Professor quits after inappropriate behaviour

The Antoni van Leeuwenhoek hospital in Amsterdam. Photo: Wikimedia Commons / Arch

NRC Handelsblad published an article (in Dutch) this past Saturday, based on emails, app messages, and recorded conversations, that highlighted Schellens’ inappropriate behaviour. This spring, a young doctor filed a complaint with the Netherlands Cancer Institute (NKI) / Antoni van Leeuwenhoek hospital, where both she and Schellens worked. She was unhappy with the professor’s advances. Late June, the hospital’s intranet announced that, in consult with the Board of Directors, he had quit the hospital.

Utrecht University, where Schellens worked as part-time professor of Pharmacy, was ‘completely surprised’ by his leaving the Amsterdam hospital. Other NKI employees who had been in the process of doing their PhDs under Schellens’ supervision had been transferred to a different supervisor, without making the university aware of this. An unusual course of events, says a UU spokesperson.

With 800 scientific publications, Jan Schellens is a prominent cancer researcher. An annual study conducted by DUB shows (in Dutch) that with 65 PhD candidates, he’s in the top 20 of UU professors with the highest number of PhDs ever. This year, the oncologist was inovled with the ‘Oncode Institute’, a new collaboration between nine Dutch research institutes. The professor also spoke up in the media. Last year, he was a guest at talk show De Wereld Draait Door, to speak out against the raised costs of cancer treatments.

When the UU asked the hospital and the professor for an explanation, neither the NKI nor Schellens himself wanted to elaborate. When prodded further, it turned out that in early July, a notice had been filed about Schellens with the university’s counsellor. At that moment, as well as later on, the complainant did not wish to file a complaint with the UU. She did mention that further independent investigation had been done, by orders of the NKI.

The cancer institute confirmed the investigation, but didn’t want to share its findings with the university. When a satisfactory response to questions about the sudden leave and transfer of PhDs failed to come, the UU decided on August 14 to relieve Schellens of his duties. Reason for the suspension was that, without his position with the cancer institute, Schellens no longer fit the requirements for the professorship, which demanded the performing of clinical work.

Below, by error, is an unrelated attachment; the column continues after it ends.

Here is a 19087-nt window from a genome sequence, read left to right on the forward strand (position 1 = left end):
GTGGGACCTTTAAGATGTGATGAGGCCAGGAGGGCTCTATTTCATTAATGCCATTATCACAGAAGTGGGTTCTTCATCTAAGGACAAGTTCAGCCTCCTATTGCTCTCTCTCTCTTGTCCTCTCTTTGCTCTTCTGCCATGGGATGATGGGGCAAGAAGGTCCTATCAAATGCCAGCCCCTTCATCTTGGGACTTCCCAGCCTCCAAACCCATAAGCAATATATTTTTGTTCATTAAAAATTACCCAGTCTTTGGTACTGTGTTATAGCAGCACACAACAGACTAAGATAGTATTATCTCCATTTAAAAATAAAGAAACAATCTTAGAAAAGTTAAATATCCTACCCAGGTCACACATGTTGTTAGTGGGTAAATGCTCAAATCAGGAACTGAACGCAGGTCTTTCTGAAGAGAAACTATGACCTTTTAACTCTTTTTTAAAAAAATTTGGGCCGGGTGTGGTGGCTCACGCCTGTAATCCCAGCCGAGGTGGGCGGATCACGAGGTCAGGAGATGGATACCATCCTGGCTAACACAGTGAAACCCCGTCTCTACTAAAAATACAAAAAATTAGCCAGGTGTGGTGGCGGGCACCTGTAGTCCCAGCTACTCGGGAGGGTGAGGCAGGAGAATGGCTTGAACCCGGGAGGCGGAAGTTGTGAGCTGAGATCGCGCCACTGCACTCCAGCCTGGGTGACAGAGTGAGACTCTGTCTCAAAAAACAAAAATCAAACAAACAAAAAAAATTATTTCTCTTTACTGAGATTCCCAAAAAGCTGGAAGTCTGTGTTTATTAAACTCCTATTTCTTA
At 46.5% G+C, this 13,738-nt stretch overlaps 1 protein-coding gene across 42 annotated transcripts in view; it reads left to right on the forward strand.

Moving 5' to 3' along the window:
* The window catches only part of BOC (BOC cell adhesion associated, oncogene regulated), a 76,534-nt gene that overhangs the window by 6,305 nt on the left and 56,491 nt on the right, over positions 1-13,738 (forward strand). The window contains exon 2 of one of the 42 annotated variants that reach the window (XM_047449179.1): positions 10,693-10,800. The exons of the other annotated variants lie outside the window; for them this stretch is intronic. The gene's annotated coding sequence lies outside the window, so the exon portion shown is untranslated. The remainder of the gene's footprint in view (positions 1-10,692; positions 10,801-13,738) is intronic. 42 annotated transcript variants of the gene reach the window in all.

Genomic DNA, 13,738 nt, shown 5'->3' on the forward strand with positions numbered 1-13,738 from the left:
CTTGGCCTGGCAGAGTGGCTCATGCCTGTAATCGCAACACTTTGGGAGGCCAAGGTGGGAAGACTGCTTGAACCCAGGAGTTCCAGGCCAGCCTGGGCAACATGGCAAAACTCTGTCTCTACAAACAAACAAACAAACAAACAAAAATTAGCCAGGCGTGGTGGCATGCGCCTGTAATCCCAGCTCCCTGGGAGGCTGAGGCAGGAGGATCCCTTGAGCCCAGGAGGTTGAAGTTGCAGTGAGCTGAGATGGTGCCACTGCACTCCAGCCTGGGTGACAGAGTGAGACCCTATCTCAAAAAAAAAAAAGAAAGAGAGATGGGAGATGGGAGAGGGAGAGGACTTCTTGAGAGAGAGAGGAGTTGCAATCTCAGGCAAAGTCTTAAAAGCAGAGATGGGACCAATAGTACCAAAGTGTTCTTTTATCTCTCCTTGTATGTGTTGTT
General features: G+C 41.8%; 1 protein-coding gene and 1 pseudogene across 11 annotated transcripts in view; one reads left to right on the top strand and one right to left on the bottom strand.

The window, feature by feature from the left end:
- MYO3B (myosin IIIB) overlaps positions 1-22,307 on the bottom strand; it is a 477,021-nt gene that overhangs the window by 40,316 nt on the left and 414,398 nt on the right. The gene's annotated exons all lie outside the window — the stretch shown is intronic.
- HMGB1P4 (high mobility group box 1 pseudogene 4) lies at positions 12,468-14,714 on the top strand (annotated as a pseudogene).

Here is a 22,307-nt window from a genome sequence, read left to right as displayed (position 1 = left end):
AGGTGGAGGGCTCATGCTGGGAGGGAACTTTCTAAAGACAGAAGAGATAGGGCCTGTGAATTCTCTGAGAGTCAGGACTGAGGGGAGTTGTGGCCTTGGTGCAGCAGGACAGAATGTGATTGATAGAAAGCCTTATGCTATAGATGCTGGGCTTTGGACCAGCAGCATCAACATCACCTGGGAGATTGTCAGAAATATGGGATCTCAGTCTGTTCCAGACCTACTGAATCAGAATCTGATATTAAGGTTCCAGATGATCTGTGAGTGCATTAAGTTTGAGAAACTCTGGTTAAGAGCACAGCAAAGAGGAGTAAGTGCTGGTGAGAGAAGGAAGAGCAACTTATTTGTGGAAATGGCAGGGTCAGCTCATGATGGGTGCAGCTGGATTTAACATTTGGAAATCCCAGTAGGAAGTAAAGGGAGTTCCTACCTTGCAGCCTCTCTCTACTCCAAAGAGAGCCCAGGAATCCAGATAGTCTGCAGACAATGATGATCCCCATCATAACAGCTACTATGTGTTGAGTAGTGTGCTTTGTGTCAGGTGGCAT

In a second conversation with rector Henk Kummeling, Schellens still refused to elaborate upon his leave from the Amsterdam hospital, according to the UU spokesperson. Afterwards, on November 1, the professor put in his notice in a letter.

The exact reason for Schellens’ leave in Amsterdam only became clear after the publication in NRC Handelsblad. In his written explanation to the newspaper, Schellens acknowledges he had let himself been led too much by ‘feelings of affection’. But he also states he disagrees with the ‘methods and results’ of the external investigation. He says it caused a breach of trust between the hospital and himself, after which had been decided ‘in proper consultation’ to terminate his work there.

After the news about Schellens’ leave spread, the UU approached the PhD students he had supervised until July 1. They stated they’d finish their tracks with their new supervisors, and did not require any additional guidance.

On its website, the UU describes how the organisation wishes to guarantee a safe, social work environment. It’s currently working on renewing the code of conduct. The decision-making process surrounding this will be used to highlight the importance of the issue amongst employees.

The Antoni van Leeuwenhoek hospital states they do not wish to elaborate on the issue in the media.